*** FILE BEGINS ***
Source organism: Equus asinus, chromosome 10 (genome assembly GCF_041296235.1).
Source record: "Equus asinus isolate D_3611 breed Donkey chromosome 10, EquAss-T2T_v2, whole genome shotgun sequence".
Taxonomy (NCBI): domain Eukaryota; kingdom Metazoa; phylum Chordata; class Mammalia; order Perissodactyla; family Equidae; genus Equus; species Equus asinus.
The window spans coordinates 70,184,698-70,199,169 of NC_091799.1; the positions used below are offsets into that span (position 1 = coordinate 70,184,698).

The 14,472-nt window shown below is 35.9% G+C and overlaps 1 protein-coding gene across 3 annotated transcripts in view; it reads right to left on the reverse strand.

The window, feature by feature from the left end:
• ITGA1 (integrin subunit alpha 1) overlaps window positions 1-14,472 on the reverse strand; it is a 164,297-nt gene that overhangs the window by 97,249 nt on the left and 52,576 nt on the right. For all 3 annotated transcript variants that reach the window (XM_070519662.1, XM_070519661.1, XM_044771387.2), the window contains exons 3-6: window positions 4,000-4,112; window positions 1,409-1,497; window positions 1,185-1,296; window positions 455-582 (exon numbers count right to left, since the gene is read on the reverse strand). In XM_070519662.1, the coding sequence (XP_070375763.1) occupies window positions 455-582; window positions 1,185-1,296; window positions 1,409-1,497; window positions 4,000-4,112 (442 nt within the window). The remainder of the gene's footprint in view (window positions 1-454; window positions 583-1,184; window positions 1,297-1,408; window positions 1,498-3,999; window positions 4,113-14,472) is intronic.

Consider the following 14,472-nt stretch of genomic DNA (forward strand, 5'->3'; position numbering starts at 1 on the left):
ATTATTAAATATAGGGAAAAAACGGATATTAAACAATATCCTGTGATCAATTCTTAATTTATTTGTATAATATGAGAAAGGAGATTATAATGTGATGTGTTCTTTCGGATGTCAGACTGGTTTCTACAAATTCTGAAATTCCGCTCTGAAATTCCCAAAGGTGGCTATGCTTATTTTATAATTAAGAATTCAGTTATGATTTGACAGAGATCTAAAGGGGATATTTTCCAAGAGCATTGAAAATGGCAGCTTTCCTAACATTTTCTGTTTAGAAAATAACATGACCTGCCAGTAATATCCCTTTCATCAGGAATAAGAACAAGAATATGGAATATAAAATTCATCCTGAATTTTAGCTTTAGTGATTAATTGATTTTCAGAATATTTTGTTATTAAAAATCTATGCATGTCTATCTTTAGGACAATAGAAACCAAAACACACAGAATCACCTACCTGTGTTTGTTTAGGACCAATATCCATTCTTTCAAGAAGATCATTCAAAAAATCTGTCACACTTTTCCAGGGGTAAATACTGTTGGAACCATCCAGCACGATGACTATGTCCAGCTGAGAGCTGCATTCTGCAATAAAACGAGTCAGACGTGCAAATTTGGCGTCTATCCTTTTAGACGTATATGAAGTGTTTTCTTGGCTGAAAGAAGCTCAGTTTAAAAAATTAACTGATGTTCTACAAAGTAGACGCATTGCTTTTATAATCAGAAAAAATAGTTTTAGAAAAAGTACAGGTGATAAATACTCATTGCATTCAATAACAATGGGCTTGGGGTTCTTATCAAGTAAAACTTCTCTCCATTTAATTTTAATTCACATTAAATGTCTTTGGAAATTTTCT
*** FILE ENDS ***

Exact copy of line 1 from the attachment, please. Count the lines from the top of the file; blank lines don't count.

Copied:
Source organism: Equus asinus, chromosome 10 (genome assembly GCF_041296235.1).